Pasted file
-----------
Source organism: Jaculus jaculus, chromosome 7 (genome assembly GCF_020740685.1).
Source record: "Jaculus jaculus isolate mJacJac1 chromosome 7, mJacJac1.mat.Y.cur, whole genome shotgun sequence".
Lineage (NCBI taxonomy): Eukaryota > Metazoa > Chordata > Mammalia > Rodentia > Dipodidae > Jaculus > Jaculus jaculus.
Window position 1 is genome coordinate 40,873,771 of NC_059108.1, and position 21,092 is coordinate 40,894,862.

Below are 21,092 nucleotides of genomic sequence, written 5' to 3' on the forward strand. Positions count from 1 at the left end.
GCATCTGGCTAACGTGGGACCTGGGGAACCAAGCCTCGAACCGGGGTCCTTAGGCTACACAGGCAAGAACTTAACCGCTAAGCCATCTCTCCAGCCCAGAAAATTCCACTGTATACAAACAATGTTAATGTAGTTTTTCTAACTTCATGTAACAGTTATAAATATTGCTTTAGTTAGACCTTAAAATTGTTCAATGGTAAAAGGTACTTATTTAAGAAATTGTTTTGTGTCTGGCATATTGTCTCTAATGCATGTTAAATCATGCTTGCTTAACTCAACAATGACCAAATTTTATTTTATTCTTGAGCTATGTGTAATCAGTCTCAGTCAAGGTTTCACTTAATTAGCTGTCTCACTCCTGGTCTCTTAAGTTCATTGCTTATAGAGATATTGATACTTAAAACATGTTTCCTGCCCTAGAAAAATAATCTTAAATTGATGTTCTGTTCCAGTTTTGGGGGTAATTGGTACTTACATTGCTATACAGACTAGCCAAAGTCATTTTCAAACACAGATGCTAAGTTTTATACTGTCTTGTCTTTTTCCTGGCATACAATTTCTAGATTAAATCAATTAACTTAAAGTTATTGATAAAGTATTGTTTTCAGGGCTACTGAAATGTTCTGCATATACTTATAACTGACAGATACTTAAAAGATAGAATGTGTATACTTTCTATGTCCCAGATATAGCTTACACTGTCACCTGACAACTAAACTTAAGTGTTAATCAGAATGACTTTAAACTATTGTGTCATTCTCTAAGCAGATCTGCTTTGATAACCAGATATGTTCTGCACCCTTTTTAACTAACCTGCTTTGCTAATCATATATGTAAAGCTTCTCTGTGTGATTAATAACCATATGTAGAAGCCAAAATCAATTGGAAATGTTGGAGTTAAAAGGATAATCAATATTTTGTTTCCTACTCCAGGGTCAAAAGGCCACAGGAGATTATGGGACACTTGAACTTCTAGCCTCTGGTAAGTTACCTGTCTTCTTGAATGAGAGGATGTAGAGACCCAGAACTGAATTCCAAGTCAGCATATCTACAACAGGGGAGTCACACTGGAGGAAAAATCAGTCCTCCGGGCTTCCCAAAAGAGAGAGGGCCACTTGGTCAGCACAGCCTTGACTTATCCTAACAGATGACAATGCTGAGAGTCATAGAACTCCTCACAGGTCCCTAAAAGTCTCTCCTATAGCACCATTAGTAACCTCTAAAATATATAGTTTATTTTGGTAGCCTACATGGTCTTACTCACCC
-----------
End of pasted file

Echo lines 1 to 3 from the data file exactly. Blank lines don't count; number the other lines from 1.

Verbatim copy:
Source organism: Jaculus jaculus, chromosome 7 (genome assembly GCF_020740685.1).
Source record: "Jaculus jaculus isolate mJacJac1 chromosome 7, mJacJac1.mat.Y.cur, whole genome shotgun sequence".
Lineage (NCBI taxonomy): Eukaryota > Metazoa > Chordata > Mammalia > Rodentia > Dipodidae > Jaculus > Jaculus jaculus.